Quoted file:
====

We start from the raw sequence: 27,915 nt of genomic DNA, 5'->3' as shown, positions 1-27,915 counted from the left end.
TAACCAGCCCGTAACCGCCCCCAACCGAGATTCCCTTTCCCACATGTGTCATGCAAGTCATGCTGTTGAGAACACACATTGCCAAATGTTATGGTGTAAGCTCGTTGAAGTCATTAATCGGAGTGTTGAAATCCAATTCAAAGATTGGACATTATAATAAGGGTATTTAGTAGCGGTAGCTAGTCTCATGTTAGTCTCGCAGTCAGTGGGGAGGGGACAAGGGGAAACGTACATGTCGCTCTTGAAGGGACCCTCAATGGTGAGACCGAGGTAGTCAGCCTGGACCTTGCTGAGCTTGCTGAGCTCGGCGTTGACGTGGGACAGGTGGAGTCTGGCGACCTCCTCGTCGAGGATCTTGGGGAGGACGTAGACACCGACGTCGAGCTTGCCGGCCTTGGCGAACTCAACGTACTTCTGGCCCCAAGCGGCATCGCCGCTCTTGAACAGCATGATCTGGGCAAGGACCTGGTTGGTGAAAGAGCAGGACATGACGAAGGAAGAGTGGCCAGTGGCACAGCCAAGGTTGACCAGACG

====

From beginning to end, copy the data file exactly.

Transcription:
We start from the raw sequence: 27,915 nt of genomic DNA, 5'->3' as shown, positions 1-27,915 counted from the left end.
TAACCAGCCCGTAACCGCCCCCAACCGAGATTCCCTTTCCCACATGTGTCATGCAAGTCATGCTGTTGAGAACACACATTGCCAAATGTTATGGTGTAAGCTCGTTGAAGTCATTAATCGGAGTGTTGAAATCCAATTCAAAGATTGGACATTATAATAAGGGTATTTAGTAGCGGTAGCTAGTCTCATGTTAGTCTCGCAGTCAGTGGGGAGGGGACAAGGGGAAACGTACATGTCGCTCTTGAAGGGACCCTCAATGGTGAGACCGAGGTAGTCAGCCTGGACCTTGCTGAGCTTGCTGAGCTCGGCGTTGACGTGGGACAGGTGGAGTCTGGCGACCTCCTCGTCGAGGATCTTGGGGAGGACGTAGACACCGACGTCGAGCTTGCCGGCCTTGGCGAACTCAACGTACTTCTGGCCCCAAGCGGCATCGCCGCTCTTGAACAGCATGATCTGGGCAAGGACCTGGTTGGTGAAAGAGCAGGACATGACGAAGGAAGAGTGGCCAGTGGCACAGCCAAGGTTGACCAGACG